CHICAGO -- The Chicago Cubs' front office will go prospecting in the California desert this week, looking for a lead on a starting pitcher or two.
Fresh off the collapse of a trade with the Los Angeles Angels this weekend that would have landed right-handed starter Dan Haren, the Cubs will engage in more talks this week when the annual general managers meetings take place in Indian Wells, Calif.
The Cubs' three official representatives at the meetings, which run from Wednesday to Friday, will be president Theo Epstein, general manager Jed Hoyer, and senior vice president of scouting and player development Jason McLeod. Assistant general managers Randy Bush and Shiraz Rehman also will be on hand.
While trades are still an option for the Cubs to fill rotation spots as well as bullpen, third-base and center-field voids, there is the free-agent route, as well, and representatives of available players also will be on hand this week.
“I would probably go in with the expectation that it’s groundwork with the possibility that things move a little faster [this year],” Hoyer said of the strategy for the meetings. “That would be pretty early. It’s a little earlier GM meetings even by GM meetings standards.”
The fact remains that the offseason is expected to proceed a little quicker this year. One big change is that free agents who receive qualifying offers from their teams will have to decide on them by Friday. Before the most recent collective bargaining agreement was reached, players could wait until the first week of December to decide if they would accept salary arbitration.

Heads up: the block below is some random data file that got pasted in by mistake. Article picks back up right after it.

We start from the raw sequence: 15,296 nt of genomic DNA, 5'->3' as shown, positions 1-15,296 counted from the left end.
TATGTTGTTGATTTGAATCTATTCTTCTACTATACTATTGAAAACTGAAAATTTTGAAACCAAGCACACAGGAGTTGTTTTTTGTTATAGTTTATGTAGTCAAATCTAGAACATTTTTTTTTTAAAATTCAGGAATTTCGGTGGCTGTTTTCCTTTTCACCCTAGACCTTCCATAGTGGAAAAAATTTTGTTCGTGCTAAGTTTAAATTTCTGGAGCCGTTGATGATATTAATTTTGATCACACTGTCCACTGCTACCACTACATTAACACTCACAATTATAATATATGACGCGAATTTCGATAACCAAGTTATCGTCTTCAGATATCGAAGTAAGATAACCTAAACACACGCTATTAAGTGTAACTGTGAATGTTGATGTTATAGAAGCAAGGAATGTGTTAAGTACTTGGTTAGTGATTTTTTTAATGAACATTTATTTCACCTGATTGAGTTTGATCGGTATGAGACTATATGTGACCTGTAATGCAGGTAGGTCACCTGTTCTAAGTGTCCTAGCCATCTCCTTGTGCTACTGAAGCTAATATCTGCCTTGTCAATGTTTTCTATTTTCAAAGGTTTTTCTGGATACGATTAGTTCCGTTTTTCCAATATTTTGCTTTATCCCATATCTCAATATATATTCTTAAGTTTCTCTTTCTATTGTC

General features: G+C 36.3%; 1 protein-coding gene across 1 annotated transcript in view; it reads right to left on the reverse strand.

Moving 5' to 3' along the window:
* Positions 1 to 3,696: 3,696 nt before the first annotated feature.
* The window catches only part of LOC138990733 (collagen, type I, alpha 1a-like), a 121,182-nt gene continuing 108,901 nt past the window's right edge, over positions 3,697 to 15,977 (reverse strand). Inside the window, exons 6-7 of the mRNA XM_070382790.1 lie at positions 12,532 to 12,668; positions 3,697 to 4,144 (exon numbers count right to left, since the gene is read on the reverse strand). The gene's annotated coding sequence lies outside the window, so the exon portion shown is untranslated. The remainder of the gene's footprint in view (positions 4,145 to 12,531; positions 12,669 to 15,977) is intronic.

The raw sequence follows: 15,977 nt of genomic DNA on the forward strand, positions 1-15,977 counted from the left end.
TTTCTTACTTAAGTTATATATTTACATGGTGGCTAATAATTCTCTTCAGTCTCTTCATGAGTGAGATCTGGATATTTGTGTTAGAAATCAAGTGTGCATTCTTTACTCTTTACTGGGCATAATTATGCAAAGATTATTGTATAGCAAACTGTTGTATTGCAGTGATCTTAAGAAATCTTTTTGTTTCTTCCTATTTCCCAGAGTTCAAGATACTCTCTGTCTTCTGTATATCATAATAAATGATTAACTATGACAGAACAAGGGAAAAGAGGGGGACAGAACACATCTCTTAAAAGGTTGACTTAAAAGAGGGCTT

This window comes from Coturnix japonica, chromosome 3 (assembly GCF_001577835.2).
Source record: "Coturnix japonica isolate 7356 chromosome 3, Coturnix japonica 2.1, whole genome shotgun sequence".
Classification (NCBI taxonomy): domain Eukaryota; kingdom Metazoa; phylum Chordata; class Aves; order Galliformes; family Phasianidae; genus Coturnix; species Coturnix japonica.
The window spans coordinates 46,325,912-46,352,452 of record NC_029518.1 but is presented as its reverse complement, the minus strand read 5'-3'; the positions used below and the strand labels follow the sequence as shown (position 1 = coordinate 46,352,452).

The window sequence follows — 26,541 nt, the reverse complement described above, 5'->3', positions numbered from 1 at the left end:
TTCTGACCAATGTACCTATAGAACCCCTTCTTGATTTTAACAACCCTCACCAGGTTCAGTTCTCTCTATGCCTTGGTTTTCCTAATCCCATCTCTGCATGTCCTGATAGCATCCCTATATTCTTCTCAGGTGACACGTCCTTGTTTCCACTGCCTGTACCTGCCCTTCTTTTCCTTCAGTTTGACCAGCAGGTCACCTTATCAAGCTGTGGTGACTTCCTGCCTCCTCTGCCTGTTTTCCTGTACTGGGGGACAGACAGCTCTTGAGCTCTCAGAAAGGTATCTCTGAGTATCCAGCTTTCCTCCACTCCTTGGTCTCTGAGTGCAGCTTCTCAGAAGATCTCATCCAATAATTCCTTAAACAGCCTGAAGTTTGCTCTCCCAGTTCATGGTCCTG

“That speeds things up a little bit that people will have that information earlier,” Hoyer said. “Dec. 7 was always that date and people would wait to see what would happen. But we don’t know if one player in a particular market will hold out and everybody waits for that guy to fall. That could happen as well.”
Rather than wait and see how the new market plays out, the Cubs are being proactive with the new dates and deadlines.
“We’ve had a lot of dialogue with teams already,” Hoyer said. “I think we always try to check in with every team in advance of the meetings. Obviously, we’ve checked in with agents of free agents that we will target."
Much of this week's dialogue at the GM meetings will lead to the deals that are made and agreed upon at the Dec. 3-6 winter meetings at Nashville.
“I think the face-to-face at the GM meetings, it just gives us a chance to further those discussions that you have already started," Hoyer said. "It’s always easier to deal with somebody in person and have a conversation in person rather than on the phone. But for the most part, we have already started those dialogues and I think this is kind of a continuation of that.”
Expect the Cubs' focus to be on pitching. While third base is a need, the Cubs are still waiting to find out the health status of Ian Stewart before making a decision there. The Cubs would like to add a center fielder, but complicating matters there is finding one on a short deal who would presumably have value at the non-waiver trade deadline.
With pitching, in addition to the two starters the club is looking for, the Cubs also need to add to the bullpen. Carlos Marmol didn’t end up going to the Angels this weekend, but the Cubs still would be open to moving him, and the failed deal did show there is some interest in the right-hander.
“You lay your groundwork, and even things that are close to getting done there [at the meetings] don’t get announced there just because of red tape or medicals,” Hoyer said. “It’s pretty unusual to be able to announce something at the GM meetings. It almost has to be in the works before you get there.”